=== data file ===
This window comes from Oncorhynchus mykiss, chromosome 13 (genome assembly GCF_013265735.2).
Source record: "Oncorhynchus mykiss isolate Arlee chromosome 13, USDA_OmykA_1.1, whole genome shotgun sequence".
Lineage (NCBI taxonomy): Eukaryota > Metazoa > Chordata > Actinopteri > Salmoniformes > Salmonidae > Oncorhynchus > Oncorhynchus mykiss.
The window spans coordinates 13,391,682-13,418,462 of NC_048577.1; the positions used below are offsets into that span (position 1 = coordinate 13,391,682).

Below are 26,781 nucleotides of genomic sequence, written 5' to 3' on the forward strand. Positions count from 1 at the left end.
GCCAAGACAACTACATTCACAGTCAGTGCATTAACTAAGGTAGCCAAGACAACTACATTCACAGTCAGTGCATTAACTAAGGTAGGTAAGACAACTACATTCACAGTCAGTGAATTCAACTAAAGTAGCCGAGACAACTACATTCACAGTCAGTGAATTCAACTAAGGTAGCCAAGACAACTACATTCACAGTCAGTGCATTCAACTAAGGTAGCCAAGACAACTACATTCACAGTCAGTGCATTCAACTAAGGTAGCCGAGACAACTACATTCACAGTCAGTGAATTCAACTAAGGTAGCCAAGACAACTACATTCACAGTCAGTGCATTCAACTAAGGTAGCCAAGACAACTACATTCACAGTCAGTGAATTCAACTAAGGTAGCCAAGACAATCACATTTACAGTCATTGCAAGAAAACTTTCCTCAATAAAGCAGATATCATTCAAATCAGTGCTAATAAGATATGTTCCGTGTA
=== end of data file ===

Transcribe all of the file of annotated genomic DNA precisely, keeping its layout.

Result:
This window comes from Oncorhynchus mykiss, chromosome 13 (genome assembly GCF_013265735.2).
Source record: "Oncorhynchus mykiss isolate Arlee chromosome 13, USDA_OmykA_1.1, whole genome shotgun sequence".
Lineage (NCBI taxonomy): Eukaryota > Metazoa > Chordata > Actinopteri > Salmoniformes > Salmonidae > Oncorhynchus > Oncorhynchus mykiss.
The window spans coordinates 13,391,682-13,418,462 of NC_048577.1; the positions used below are offsets into that span (position 1 = coordinate 13,391,682).

Below are 26,781 nucleotides of genomic sequence, written 5' to 3' on the forward strand. Positions count from 1 at the left end.
GCCAAGACAACTACATTCACAGTCAGTGCATTAACTAAGGTAGCCAAGACAACTACATTCACAGTCAGTGCATTAACTAAGGTAGGTAAGACAACTACATTCACAGTCAGTGAATTCAACTAAAGTAGCCGAGACAACTACATTCACAGTCAGTGAATTCAACTAAGGTAGCCAAGACAACTACATTCACAGTCAGTGCATTCAACTAAGGTAGCCAAGACAACTACATTCACAGTCAGTGCATTCAACTAAGGTAGCCGAGACAACTACATTCACAGTCAGTGAATTCAACTAAGGTAGCCAAGACAACTACATTCACAGTCAGTGCATTCAACTAAGGTAGCCAAGACAACTACATTCACAGTCAGTGAATTCAACTAAGGTAGCCAAGACAATCACATTTACAGTCATTGCAAGAAAACTTTCCTCAATAAAGCAGATATCATTCAAATCAGTGCTAATAAGATATGTTCCGTGTA